openafs-client-1.2.13-rhel3.0.1.i386.rpm         Client
openafs-compat-1.2.13-rhel3.0.1.i386.rpm         Client (opt)
openafs-debuginfo-1.2.13-rhel3.0.1.i386.rpm      All devel.
openafs-devel-1.2.13-rhel3.0.1.i386.rpm          All devel.
openafs-kernel-1.2.13-rhel3.0.1.i386.rpm         Client
openafs-kernel-source-1.2.13-rhel3.0.1.i386.rpm  Client devel.
openafs-krb5-1.2.13-rhel3.0.1.i386.rpm           All devel.
openafs-server-1.2.13-rhel3.0.1.i386.rpm         Server
After installation, the default cell, cache configuration and CellServDB files must be edited by hand.

Mac OS-X

The installer for Mac OS 10.1 and later is a native OS-X package format which installs with no special information required from the user (admin priviledges are required). The software is installed into /var/db/openafs (cache and configuration) and /Library/OpenAFS/Tools (all user tools and libraries). The user tools in /Library/OpenAFS/Tools/bin are symlinked to /usr/bin, but the administrator tools in /Library/OpenAFS/Tools/etc are not in the $PATH by default.
The /usr/afsws directory is not used - it can be symlinked if necessary to support scripts with hard coded paths to /usr/afsws/bin. After installation, the default cell, cache configuration and CellServDB files must be edited by hand. The default cache is 30 MB.

Microsoft Windows

The windows (NT-based, Win2k and newer) installer is a single .exe file which prompts for user input about which components to install. In general only the client is needed. The optional extended documentation is the same as available at and is out of date. The client software is installed into C:\Program Files\OpenAFS, along with many additions to the registry. An uninstaller in also provided. Command line tools are also made available in the %PATH% after installation. A client tool is provided to create Windows drive mappings to AFS pathnames, e.g.

 F: -> \afs
 G: -> \afs\\ufac\afsusername
During installation, the default cell name (e.g. is requested, and also an initial CellServDB file. An option is provided to download a file from a URL: can be used. Windows AFS client uses the DNS (AFSDB) method to locate servers by default, so a CellServDB file may not be needed. The other options can be left at their default settings. After reboot, the AFS client software will be running, but AFS will not be accessible until drive mappings have been made. Some of the settings are systemwide (admin users only) and some are per-user. Open "Control Panel:Other Control Panel Options: AFS Client Configuration" to set up drive letter mappings and optionally adjust cache size and other parameters. The default cache is 100 MB.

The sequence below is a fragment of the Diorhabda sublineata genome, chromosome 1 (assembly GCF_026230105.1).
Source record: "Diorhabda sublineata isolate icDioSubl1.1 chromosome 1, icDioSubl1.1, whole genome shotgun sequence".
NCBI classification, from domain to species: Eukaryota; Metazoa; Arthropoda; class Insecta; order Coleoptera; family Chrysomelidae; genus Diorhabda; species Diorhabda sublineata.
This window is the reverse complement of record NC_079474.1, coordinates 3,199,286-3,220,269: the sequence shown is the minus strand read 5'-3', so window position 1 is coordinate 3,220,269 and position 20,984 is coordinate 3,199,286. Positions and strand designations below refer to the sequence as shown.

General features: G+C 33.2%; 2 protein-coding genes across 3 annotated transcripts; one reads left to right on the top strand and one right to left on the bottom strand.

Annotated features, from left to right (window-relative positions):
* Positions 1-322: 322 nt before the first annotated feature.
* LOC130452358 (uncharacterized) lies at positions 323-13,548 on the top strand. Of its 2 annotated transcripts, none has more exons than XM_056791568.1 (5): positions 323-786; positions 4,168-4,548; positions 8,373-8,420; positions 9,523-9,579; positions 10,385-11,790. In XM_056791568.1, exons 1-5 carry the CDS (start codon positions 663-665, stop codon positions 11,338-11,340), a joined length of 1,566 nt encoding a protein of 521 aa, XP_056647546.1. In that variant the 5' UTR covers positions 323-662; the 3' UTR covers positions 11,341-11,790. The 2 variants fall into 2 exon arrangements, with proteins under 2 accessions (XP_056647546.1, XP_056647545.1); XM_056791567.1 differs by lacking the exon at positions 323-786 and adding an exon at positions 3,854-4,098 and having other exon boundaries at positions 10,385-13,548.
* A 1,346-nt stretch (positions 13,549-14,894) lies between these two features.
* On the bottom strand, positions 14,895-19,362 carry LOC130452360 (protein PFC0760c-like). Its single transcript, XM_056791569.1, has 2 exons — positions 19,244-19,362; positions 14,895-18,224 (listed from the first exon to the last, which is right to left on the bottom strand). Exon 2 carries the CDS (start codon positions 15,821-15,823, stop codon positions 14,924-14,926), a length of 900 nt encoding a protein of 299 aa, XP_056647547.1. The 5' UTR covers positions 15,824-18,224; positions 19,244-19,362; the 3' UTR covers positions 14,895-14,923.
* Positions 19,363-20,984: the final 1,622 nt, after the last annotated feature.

If Windows logins are configured using kerberos-5 and a username/password database which is synchronized with the AFS usernames, tokens may be automatically obtained at login time. This is not the case at Dartmouth. The release notes for Windows contain many caveats about incompatabilities between Windows and Unix. Many of the new features in the Windows clients are to support mobile users with changing network connectivity and addresses (freelance mode, or Dynamic Root - cells are not mounted until they are referenced).

Windows explorer will display additional AFS properties (ACL settings etc.) for folders in AFS (right-click)

Older versions of the AFS client are supported on Windows 9x and NT4, but are no longer maintained or developed. has local notes on installing AFS on various platforms (also out of date in many places).


Challenges with mobile clients


Mac OSX client


Selected parts of AFS documentation

The top level of the OpenAFS documentation set is at
  • klog
  • tokens
  • unlog
  • pagsh
  • fs
  • fs_listquota
  • fs_examine
  • fs_flush
  • fs_flushvolume
  • pts
  • pts_creategroup
  • pts_adduser
  • pts_removeuser
  • pts_examine
  • pts_membership
  • pts_delete
  • kpasswd
  • fs_listacl
  • fs_setacl
  • fs_copyacl
  • vos
  • vos release


    Locally added AFS Commands

    AFS commands are not intuitive so some Dartmouth-specific scripts have been written to hide some of the command details.

    Function/Action Command
    Check your disk space (quota) for your home directory. quota or afsquota
    Set permissions (ACL) on a group of files, or recursively in a directory tree setacl [-R] [-v] who,what directory [directory]
    Copy permissions (ACL) from a group of directories to another tree copyacl [-R] [-v] source-directory target-directory


    References, Resources, Man pages etc.


    Online Resources

    (will open in a separate window)

    Academic site AFS information

    Related Software

    Using OpenAFS effectively: Course Handout
    (last update   09 February 2011)  ©Dartmouth College